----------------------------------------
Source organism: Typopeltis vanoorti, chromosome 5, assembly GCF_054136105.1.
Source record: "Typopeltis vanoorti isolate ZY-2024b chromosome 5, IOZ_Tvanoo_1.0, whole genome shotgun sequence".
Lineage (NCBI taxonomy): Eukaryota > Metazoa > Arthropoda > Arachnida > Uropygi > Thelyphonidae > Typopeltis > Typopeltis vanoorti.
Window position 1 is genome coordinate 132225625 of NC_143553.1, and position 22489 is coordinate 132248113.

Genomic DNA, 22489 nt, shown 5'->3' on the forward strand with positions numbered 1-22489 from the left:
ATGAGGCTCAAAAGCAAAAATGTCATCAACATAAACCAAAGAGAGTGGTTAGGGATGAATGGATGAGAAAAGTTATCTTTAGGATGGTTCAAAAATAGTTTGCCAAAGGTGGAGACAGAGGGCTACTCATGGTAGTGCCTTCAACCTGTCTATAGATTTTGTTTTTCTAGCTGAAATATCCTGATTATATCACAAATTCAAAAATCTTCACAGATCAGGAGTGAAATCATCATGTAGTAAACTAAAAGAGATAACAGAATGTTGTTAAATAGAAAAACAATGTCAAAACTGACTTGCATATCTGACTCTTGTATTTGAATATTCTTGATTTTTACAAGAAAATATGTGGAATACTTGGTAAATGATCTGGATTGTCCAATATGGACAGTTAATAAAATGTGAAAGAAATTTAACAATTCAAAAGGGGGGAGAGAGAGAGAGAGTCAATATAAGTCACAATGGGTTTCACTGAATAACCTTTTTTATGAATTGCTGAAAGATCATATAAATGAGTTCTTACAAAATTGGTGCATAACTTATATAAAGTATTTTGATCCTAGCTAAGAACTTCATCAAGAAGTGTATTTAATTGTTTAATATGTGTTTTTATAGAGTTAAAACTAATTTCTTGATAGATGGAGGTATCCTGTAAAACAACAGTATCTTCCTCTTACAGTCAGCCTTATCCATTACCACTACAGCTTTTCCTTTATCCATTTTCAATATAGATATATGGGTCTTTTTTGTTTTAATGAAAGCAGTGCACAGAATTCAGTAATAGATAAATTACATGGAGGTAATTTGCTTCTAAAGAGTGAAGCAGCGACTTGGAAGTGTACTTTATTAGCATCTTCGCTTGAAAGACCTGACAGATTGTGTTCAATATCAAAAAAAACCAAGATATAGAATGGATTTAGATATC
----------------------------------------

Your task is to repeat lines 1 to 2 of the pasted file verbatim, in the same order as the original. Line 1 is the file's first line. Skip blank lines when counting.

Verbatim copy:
Source organism: Typopeltis vanoorti, chromosome 5, assembly GCF_054136105.1.
Source record: "Typopeltis vanoorti isolate ZY-2024b chromosome 5, IOZ_Tvanoo_1.0, whole genome shotgun sequence".